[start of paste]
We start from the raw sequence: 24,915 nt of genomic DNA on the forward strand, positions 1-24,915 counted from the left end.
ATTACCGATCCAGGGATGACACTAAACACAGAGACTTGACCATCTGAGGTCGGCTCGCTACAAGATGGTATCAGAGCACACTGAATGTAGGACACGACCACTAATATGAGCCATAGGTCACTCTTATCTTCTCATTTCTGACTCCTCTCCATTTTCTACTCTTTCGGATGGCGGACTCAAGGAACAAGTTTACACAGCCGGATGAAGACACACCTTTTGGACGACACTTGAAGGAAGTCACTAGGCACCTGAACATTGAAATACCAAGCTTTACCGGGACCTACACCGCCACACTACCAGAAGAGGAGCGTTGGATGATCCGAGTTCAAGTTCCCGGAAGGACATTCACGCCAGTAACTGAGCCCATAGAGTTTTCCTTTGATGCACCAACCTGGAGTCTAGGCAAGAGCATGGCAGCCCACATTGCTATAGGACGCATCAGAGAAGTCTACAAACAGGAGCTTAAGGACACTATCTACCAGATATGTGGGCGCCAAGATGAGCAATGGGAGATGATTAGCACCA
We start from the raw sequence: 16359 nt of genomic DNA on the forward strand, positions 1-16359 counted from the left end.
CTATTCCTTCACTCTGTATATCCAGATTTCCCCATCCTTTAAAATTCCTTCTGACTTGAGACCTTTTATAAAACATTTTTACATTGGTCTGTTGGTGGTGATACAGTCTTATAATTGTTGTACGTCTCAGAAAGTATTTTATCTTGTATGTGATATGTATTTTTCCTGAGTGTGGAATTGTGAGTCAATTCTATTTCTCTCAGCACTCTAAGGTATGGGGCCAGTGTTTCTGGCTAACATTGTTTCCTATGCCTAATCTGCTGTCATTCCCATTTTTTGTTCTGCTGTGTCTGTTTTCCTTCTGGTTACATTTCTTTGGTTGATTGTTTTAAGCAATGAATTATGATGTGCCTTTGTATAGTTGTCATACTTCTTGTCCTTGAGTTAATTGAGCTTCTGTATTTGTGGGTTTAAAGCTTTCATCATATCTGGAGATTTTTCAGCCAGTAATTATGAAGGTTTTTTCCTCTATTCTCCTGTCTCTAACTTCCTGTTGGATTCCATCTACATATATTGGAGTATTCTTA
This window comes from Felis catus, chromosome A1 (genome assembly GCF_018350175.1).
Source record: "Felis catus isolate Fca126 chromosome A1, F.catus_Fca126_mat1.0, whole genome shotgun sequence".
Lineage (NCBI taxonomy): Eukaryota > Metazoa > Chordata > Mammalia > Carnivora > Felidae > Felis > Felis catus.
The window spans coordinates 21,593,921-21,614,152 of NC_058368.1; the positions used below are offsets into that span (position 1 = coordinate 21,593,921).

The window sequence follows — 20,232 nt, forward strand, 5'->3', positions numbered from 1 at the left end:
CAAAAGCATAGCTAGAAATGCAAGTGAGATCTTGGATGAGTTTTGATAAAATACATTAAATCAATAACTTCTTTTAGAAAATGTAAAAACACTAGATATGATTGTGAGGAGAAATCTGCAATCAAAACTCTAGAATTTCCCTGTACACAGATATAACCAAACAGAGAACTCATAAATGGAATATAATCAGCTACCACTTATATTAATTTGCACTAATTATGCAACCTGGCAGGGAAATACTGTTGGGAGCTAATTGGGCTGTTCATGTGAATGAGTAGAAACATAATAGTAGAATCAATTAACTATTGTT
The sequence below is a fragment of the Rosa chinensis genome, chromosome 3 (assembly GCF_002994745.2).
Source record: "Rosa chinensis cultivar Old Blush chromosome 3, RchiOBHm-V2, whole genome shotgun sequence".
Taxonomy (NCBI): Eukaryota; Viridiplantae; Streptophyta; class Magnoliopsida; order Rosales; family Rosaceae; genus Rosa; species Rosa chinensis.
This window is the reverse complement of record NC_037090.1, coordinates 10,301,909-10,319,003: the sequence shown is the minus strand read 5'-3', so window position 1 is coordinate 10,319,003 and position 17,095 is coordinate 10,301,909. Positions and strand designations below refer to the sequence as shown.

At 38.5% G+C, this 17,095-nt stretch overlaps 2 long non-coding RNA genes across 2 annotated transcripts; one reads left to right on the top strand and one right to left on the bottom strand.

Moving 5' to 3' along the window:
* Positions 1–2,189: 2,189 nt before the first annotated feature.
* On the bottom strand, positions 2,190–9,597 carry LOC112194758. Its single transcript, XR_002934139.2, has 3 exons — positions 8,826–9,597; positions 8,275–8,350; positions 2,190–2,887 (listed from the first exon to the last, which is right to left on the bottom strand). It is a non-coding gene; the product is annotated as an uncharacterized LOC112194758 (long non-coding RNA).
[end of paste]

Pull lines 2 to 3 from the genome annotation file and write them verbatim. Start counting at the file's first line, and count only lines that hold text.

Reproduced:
ATTACCGATCCAGGGATGACACTAAACACAGAGACTTGACCATCTGAGGTCGGCTCGCTACAAGATGGTATCAGAGCACACTGAATGTAGGACACGACCACTAATATGAGCCATAGGTCACTCTTATCTTCTCATTTCTGACTCCTCTCCATTTTCTACTCTTTCGGATGGCGGACTCAAGGAACAAGTTTACACAGCCGGATGAAGACACACCTTTTGGACGACACTTGAAGGAAGTCACTAGGCACCTGAACATTGAAATACCAAGCTTTACCGGGACCTACACCGCCACACTACCAGAAGAGGAGCGTTGGATGATCCGAGTTCAAGTTCCCGGAAGGACATTCACGCCAGTAACTGAGCCCATAGAGTTTTCCTTTGATGCACCAACCTGGAGTCTAGGCAAGAGCATGGCAGCCCACATTGCTATAGGACGCATCAGAGAAGTCTACAAACAGGAGCTTAAGGACACTATCTACCAGATATGTGGGCGCCAAGATGAGCAATGGGAGATGATTAGCACCA
We start from the raw sequence: 16359 nt of genomic DNA on the forward strand, positions 1-16359 counted from the left end.